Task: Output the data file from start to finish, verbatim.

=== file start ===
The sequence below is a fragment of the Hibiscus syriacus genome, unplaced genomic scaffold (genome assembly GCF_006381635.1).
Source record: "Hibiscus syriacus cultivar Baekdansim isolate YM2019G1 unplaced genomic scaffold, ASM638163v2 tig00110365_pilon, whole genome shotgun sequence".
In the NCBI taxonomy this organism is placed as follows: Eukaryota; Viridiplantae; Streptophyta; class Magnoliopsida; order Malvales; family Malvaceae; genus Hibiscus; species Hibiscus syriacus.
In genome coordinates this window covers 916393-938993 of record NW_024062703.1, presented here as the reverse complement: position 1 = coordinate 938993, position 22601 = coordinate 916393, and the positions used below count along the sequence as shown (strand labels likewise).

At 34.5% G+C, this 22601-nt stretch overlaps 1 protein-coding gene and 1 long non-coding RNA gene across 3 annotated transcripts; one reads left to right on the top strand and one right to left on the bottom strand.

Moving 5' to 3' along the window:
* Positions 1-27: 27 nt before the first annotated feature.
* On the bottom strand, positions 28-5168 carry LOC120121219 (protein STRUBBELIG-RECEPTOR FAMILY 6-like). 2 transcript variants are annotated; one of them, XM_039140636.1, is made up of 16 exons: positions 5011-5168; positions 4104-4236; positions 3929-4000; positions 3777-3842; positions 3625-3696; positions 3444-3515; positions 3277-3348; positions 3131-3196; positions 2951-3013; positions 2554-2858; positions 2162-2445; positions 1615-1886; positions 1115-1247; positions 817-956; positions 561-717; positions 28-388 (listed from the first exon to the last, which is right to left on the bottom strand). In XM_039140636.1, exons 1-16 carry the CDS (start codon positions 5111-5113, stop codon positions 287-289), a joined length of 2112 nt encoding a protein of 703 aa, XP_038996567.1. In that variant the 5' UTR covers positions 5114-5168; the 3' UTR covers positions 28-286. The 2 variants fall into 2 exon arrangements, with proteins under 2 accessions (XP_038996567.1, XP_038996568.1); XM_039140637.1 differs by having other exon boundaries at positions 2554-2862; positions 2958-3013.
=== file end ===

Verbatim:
The sequence below is a fragment of the Hibiscus syriacus genome, unplaced genomic scaffold (genome assembly GCF_006381635.1).
Source record: "Hibiscus syriacus cultivar Baekdansim isolate YM2019G1 unplaced genomic scaffold, ASM638163v2 tig00110365_pilon, whole genome shotgun sequence".
In the NCBI taxonomy this organism is placed as follows: Eukaryota; Viridiplantae; Streptophyta; class Magnoliopsida; order Malvales; family Malvaceae; genus Hibiscus; species Hibiscus syriacus.
In genome coordinates this window covers 916393-938993 of record NW_024062703.1, presented here as the reverse complement: position 1 = coordinate 938993, position 22601 = coordinate 916393, and the positions used below count along the sequence as shown (strand labels likewise).

At 34.5% G+C, this 22601-nt stretch overlaps 1 protein-coding gene and 1 long non-coding RNA gene across 3 annotated transcripts; one reads left to right on the top strand and one right to left on the bottom strand.

Moving 5' to 3' along the window:
* Positions 1-27: 27 nt before the first annotated feature.
* On the bottom strand, positions 28-5168 carry LOC120121219 (protein STRUBBELIG-RECEPTOR FAMILY 6-like). 2 transcript variants are annotated; one of them, XM_039140636.1, is made up of 16 exons: positions 5011-5168; positions 4104-4236; positions 3929-4000; positions 3777-3842; positions 3625-3696; positions 3444-3515; positions 3277-3348; positions 3131-3196; positions 2951-3013; positions 2554-2858; positions 2162-2445; positions 1615-1886; positions 1115-1247; positions 817-956; positions 561-717; positions 28-388 (listed from the first exon to the last, which is right to left on the bottom strand). In XM_039140636.1, exons 1-16 carry the CDS (start codon positions 5111-5113, stop codon positions 287-289), a joined length of 2112 nt encoding a protein of 703 aa, XP_038996567.1. In that variant the 5' UTR covers positions 5114-5168; the 3' UTR covers positions 28-286. The 2 variants fall into 2 exon arrangements, with proteins under 2 accessions (XP_038996567.1, XP_038996568.1); XM_039140637.1 differs by having other exon boundaries at positions 2554-2862; positions 2958-3013.